Meet The Team
Faculty Leader: Mr E Stubley firstname.lastname@example.org
Deputy Faculty Leader: Mrs J Dyson email@example.com
- Mr K Wideman – firstname.lastname@example.org
- Mr J Crane – email@example.com
- Mr D Crane and Mrs R Dalton (Technicians)
Astronomy is one of the oldest sciences, yet astronomers are still discovering new worlds, identifying new parts of our Solar System and exploring phenomena such as black holes, the Big Bang and life on Mars.
This course has been developed to build on our natural fascination with the night sky and our continued exploration of the universe. Astronomy is constantly in the media in both fact and film which makes this course all the more engaging and relevant to students.
This course builds on the astronomy covered in the KS3 curriculum. It complements the GCSE (9-1) Science specifications, in particular the combined science which does not feature any astronomy content, and, as a visually more accessible subject, promotes science to a wider base.
This course suits a wide range of abilities, providing stretch for gifted science students while engaging lower-ability students in more relevant content.
Pupils will carry out practical observations of a variety of different objects ranging from planets to meteor showers, including the use of internet accessed robotic telescopes. They will also learn to navigate their way around the night sky and so be able to point out and describe the most interesting celestial objects visible to both the naked eye and telescopes.
What do we study in Astronomy
GCSE (9–1) in Astronomy (Edexcel – 1AS0)
In common with all new GCSE subjects, GCSE Astronomy will be graded on a 9–1 scale, which replaced the previous A*-G scale.
The assessment of this GCSE is 100% examination (x2 papers, sat at the end of year 11).
The content of the specification has been split into the 16 topics listed below.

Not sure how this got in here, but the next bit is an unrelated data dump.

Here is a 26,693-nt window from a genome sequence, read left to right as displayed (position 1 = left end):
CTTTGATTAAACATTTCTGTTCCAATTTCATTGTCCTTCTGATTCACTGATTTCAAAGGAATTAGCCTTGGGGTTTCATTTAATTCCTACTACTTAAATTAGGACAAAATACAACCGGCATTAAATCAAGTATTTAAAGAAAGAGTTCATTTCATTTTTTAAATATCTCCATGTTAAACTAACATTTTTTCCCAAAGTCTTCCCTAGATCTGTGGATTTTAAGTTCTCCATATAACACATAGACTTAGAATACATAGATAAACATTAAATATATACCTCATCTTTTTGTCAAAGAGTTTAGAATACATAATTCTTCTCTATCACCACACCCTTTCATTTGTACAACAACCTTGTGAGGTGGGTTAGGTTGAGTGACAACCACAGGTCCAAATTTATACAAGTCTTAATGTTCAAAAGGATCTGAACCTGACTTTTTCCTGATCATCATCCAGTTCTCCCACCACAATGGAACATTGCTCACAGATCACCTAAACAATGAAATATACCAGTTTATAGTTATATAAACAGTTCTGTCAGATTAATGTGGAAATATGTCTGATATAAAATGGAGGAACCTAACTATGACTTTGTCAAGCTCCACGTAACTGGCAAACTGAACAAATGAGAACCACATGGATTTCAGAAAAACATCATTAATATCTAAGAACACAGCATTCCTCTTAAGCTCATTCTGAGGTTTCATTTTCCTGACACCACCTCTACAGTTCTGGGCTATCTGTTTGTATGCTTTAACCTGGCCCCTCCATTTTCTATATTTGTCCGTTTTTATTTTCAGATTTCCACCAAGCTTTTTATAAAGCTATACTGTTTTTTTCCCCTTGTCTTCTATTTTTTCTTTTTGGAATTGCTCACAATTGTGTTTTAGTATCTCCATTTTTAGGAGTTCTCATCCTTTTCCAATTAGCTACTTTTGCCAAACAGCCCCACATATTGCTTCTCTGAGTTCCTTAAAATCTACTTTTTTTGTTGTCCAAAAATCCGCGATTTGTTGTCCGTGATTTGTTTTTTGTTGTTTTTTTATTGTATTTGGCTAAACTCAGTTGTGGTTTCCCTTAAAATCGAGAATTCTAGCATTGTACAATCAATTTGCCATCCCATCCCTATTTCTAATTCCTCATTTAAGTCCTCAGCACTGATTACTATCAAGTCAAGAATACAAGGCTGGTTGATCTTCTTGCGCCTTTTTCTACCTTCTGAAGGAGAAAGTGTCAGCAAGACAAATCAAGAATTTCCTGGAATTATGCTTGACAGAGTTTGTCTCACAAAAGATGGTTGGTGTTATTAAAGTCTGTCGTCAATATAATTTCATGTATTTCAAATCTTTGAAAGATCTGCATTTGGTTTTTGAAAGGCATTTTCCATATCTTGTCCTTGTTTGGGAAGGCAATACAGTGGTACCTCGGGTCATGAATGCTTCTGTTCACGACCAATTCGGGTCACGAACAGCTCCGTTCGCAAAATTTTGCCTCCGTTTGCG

Topics 1 to 8 are assessed in Paper 1 Naked-eye Astronomy (1hr 45mins) 100 marks
Topic 1 – Planet Earth
Topic 2 – The lunar disc
Topic 3 – The Earth-Moon-Sun system
Topic 4 – Time and the Earth-Moon-Sun cycles
Topic 5 – Solar System observation
Topic 6 – Celestial observation
Topic 7 – Early models of the Solar System
Topic 8 – Planetary motion and gravity
Topics 9 to 16 are assessed in Paper 2 Telescopic Astronomy (1hr 45mins) 100 marks
Topic 9 – Exploring the Moon
Topic 10 – Solar astronomy
Topic 11 – Exploring the Solar System
Topic 12 – Formation of planetary systems
Topic 13 – Exploring starlight
Topic 14 – Stellar evolution
Topic 15 – Our place in the Galaxy
Topic 16 – Cosmology
The subject criteria for GCSE Astronomy require Awarding Bodies to ensure that examination papers allocate a minimum of 20% of marks to the assessment of mathematical skills.
Ofqual has specified that the level of mathematics should be, at the lowest level, equivalent in demand to KS3-level mathematics; and, at the highest level, to be equivalent in demand to KS4 Foundation tier-level mathematics. Note that, for Astronomy, there are two areas of mathematics that may be assessed at a higher level than that equivalent of GCSE Foundation tier Mathematics: these are logarithms and indices (cubes).
Students are not required to recall any astronomical equations. The equations that students are expected to be able to use are listed within a ‘Formulae and data sheet’ that is given with each examination paper.
Details of the course and the full specification can be found at the following website
The course Pupil Guide can be purchased from the following website (but be aware the school usually buys in bulk each year and so can offer them to students at a slightly reduced price);